• APOL1 renal risk alleles in patients on chronic hemodialysis in Northwest of Iran

      Vahed, Sepideh Zuntmi; Rikhtegar, Ehsan; Attari, Vahideh Ebrahimzadeh; Haghi, Mehdi; Tolouian, Ramin; Shojas, Mohammadali Mohajel; Ardalan, Mohammadreza; Univ Arizona, Div Nephrol (NIKAN RESEARCH INST, 2019-09)
      Introduction: Apolipoprotein L1 (APOL1) gene's risk variants located on chromosome 22 are newly discovered factors for the development of chronic renal failure among African-American. These risk alleles were developed on the African continent as an evolutionary defense against sleep sickness due to Trypanosoma brucei rhodesiense and then spread with human migrations. Objectives: In the present study, we sought to examine these risk variants in a group of hemodialysis patients of Northwest of Iran. Patients and Methods: Two hundred patients receiving hemodialysis in different centers of the city (Tabriz in Northwest of Iran) were allocated randomly from a total number of 825 patients. The assessment of APOL1 polymorphisms (rs73885319, rs60910145, and rs71785313) was conducted using polymerase chain reaction-restriction fragment length polymorphism (PCR-RFLP) method. Patients' demographic data, history, and their biochemical parameters were recorded based on their last measurement. Results: No proposed renal risk variants of APOL1 gene in our hemodialysis population were found. All the participants had a wild genotype. Conclusion: The results of our study match with reports from Europe and Asia. In the paleoanthropological point of view, our results do not support African human migration hypothesis.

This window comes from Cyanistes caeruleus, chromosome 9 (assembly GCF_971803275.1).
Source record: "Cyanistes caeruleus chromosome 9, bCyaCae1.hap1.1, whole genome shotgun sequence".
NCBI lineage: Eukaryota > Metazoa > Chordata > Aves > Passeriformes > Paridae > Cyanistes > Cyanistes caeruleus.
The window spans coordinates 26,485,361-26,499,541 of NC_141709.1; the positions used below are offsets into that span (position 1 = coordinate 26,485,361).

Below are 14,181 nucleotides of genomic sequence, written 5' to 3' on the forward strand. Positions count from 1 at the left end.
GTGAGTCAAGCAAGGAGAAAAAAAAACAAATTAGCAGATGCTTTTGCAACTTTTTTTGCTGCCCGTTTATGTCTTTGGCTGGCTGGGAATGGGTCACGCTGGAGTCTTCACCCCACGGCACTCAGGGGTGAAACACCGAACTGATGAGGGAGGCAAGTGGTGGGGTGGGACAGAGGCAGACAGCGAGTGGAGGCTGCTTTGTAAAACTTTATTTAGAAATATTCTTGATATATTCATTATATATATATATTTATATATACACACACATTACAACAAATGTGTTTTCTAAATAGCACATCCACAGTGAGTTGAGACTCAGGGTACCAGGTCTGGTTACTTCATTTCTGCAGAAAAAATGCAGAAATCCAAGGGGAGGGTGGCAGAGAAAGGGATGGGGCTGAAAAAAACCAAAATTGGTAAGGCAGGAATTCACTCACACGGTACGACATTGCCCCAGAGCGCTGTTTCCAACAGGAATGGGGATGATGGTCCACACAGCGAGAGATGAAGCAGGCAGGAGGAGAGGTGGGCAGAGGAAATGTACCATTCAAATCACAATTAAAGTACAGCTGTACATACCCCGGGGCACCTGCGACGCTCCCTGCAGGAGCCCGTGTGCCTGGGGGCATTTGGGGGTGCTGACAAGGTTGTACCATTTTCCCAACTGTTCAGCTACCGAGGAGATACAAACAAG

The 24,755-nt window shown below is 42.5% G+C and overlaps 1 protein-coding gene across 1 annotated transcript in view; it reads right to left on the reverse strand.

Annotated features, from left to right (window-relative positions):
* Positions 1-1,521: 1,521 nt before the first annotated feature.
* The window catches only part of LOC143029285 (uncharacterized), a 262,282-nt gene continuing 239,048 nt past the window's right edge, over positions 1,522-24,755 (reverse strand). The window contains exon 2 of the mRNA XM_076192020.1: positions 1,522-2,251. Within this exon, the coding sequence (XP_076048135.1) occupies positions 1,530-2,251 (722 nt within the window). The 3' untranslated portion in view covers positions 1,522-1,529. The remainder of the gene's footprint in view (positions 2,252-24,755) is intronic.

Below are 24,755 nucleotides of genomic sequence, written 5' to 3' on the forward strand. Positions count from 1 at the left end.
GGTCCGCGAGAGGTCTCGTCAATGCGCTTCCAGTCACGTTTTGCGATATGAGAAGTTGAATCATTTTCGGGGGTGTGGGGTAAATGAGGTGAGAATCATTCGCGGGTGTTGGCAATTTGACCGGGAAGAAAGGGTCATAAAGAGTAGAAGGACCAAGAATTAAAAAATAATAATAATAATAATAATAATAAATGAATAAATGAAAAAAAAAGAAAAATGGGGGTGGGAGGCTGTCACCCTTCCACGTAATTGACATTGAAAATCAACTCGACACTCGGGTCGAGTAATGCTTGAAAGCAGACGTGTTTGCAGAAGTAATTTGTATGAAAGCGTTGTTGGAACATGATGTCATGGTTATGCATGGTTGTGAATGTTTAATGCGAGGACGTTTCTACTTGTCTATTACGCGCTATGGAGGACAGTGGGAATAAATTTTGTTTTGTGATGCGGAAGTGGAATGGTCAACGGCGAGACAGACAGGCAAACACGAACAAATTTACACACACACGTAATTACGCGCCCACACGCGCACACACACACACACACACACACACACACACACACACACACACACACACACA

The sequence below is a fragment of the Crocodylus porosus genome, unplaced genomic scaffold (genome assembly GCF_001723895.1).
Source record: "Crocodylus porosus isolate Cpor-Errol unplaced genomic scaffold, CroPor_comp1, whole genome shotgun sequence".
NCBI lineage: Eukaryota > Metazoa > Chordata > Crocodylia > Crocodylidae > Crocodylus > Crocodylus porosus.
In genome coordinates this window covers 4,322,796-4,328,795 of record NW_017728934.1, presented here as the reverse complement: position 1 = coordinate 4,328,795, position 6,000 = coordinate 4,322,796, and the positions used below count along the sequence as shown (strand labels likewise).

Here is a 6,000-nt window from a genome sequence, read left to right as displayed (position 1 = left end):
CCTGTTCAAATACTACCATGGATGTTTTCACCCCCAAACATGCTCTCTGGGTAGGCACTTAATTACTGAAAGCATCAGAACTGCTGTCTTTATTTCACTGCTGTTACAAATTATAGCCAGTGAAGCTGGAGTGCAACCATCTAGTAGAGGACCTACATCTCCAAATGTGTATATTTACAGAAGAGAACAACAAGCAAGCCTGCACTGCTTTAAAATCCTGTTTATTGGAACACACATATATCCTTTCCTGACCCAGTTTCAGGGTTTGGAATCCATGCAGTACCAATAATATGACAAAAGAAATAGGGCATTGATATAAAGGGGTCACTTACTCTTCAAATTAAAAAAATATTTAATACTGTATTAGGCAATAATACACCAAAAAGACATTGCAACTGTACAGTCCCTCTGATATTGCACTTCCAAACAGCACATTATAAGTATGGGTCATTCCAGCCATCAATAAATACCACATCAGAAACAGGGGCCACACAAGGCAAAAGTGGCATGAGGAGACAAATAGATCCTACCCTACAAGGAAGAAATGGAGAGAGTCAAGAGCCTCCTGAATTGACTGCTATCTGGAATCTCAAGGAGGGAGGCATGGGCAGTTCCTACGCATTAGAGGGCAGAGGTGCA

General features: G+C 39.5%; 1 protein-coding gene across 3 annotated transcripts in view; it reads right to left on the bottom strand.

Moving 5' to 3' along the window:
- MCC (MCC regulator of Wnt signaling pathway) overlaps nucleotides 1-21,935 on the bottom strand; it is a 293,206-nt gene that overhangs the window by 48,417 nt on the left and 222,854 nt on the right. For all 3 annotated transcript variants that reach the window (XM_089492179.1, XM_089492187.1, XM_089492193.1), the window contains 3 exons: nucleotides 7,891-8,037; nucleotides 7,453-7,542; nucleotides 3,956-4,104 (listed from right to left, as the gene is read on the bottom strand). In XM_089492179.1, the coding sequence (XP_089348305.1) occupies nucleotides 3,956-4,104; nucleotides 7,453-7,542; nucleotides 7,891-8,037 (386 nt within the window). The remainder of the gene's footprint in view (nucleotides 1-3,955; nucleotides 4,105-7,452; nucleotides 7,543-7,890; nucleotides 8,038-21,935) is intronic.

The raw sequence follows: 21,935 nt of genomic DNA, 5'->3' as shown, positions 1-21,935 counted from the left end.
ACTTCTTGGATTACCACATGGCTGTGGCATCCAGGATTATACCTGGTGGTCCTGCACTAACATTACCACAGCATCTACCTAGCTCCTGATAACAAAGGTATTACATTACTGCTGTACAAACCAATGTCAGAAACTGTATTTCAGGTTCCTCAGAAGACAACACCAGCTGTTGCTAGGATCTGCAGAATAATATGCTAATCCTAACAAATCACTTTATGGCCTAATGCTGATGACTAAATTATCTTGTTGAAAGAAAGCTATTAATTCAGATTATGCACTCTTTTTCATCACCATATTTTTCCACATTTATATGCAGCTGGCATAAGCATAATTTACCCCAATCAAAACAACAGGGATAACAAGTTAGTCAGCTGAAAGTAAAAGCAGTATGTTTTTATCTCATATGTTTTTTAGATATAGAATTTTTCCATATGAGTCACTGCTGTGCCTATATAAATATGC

• Collapsing glomerulopathy following COVID-19 infection; possible relationship with APOL1 kidney risk alleles in African-Americans

      Mubarak, Muhammed; Tolouian, Ramin; Pezeshgi, Aiyoub; Univ Arizona, Coll Med, Div Nephrol (NIKAN RESEARCH INST, 2020-05-05)
      Collapsing glomerulopathy (CG) is being increasingly reported in African American patients with COVID-19 infection during the current pandemic. It is possible that CG following COVID-19 infection in this population may be linked to underlying APOL1 kidney risk alleles, which are not uncommon in this ethnic group. This lesion should be considered in the differential diagnosis of rapidly declining renal function in association with heavy proteinuria in the setting of COVID-19 disease, especially in patients of African ancestry.